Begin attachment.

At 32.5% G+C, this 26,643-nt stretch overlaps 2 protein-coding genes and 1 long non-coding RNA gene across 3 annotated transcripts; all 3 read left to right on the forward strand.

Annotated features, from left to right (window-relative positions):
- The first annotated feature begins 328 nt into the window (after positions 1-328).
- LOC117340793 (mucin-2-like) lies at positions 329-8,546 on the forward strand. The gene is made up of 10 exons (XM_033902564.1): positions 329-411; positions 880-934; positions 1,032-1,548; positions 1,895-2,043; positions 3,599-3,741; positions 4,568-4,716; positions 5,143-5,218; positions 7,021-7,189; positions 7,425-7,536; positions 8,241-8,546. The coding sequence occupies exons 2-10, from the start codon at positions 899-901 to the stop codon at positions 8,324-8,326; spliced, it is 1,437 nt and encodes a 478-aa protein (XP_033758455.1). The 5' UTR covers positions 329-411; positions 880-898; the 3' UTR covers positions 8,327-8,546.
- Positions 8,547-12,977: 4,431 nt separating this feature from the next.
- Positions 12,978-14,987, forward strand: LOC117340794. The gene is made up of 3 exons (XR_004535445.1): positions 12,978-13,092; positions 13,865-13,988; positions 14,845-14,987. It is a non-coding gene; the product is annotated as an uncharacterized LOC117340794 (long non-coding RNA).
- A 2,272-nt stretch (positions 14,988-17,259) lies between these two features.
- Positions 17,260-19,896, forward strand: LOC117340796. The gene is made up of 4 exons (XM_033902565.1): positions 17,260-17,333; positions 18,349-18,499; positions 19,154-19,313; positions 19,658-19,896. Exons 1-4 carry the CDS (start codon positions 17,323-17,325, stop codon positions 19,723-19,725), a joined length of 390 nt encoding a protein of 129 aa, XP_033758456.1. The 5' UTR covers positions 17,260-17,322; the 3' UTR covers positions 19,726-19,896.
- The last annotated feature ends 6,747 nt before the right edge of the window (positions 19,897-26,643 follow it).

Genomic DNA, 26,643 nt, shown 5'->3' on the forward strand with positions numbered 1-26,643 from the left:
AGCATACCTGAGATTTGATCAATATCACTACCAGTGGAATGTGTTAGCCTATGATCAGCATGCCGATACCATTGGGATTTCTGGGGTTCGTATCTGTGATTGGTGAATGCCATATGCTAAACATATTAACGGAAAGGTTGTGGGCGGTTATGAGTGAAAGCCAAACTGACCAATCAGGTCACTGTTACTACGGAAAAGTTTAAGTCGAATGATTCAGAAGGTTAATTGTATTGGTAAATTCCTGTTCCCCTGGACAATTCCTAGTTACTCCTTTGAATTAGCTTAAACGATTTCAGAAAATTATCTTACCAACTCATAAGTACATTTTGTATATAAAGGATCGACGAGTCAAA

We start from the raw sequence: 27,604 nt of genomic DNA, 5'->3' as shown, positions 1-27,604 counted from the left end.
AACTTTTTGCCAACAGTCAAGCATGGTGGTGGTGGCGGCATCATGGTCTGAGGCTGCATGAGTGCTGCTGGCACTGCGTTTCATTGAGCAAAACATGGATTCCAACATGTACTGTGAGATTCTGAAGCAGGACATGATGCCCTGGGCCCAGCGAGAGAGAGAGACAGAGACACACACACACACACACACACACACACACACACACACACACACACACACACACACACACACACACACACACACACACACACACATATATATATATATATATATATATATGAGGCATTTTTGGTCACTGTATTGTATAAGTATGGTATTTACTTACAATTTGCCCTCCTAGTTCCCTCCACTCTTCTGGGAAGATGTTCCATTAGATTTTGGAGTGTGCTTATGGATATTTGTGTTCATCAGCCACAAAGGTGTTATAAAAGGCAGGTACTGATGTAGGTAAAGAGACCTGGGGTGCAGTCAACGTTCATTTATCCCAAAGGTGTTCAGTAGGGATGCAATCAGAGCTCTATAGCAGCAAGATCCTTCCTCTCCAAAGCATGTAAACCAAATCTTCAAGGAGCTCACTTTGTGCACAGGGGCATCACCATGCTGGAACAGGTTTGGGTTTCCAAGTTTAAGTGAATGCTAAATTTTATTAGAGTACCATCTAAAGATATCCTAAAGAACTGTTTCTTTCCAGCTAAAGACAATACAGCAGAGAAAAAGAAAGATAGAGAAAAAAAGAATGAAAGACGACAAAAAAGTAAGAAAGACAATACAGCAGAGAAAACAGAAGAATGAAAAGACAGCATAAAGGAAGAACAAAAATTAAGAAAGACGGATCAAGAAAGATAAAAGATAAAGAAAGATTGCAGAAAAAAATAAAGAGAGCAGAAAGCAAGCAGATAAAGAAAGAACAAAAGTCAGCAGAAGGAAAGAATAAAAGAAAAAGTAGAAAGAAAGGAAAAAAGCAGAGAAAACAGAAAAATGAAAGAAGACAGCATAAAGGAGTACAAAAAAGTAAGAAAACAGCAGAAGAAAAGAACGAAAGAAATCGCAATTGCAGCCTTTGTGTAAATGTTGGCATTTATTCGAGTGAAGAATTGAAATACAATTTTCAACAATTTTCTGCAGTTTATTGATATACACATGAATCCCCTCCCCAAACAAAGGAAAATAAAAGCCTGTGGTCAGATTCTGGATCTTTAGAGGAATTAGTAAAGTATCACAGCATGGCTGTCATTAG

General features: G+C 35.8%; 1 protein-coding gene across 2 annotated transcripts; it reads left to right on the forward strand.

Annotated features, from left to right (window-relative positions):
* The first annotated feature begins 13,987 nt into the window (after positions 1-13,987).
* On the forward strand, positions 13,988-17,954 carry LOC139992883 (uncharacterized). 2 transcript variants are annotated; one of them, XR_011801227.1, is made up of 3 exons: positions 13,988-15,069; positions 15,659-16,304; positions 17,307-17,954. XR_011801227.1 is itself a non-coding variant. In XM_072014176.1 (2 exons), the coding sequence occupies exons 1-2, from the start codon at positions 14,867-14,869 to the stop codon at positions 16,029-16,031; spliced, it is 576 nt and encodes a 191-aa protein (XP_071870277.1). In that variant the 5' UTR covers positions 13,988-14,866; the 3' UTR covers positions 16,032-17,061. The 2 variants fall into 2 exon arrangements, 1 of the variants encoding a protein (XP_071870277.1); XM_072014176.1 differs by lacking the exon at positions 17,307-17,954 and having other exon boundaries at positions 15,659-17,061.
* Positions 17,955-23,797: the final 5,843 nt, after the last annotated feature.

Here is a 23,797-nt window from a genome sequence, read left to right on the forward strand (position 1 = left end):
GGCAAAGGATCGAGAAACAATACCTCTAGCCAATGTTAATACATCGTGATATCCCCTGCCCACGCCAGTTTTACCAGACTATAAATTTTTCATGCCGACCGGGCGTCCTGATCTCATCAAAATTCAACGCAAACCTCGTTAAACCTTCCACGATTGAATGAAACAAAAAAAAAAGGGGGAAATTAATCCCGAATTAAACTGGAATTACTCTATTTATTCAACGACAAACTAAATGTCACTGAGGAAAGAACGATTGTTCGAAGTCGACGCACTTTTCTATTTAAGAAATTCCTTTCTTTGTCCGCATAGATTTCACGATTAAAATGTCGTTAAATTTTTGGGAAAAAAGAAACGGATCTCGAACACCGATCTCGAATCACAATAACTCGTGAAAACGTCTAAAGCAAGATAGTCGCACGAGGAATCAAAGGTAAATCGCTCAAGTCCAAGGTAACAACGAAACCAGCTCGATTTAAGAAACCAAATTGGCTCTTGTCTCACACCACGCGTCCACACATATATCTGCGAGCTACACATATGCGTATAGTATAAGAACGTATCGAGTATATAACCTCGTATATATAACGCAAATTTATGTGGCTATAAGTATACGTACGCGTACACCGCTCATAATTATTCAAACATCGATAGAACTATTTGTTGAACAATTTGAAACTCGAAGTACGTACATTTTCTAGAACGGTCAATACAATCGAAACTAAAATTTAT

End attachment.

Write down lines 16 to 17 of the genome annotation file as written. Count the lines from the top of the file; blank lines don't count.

* The first annotated feature begins 13,987 nt into the window (after positions 1-13,987).
* On the forward strand, positions 13,988-17,954 carry LOC139992883 (uncharacterized). 2 transcript variants are annotated; one of them, XR_011801227.1, is made up of 3 exons: positions 13,988-15,069; positions 15,659-16,304; positions 17,307-17,954. XR_011801227.1 is itself a non-coding variant. In XM_072014176.1 (2 exons), the coding sequence occupies exons 1-2, from the start codon at positions 14,867-14,869 to the stop codon at positions 16,029-16,031; spliced, it is 576 nt and encodes a 191-aa protein (XP_071870277.1). In that variant the 5' UTR covers positions 13,988-14,866; the 3' UTR covers positions 16,032-17,061. The 2 variants fall into 2 exon arrangements, 1 of the variants encoding a protein (XP_071870277.1); XM_072014176.1 differs by lacking the exon at positions 17,307-17,954 and having other exon boundaries at positions 15,659-17,061.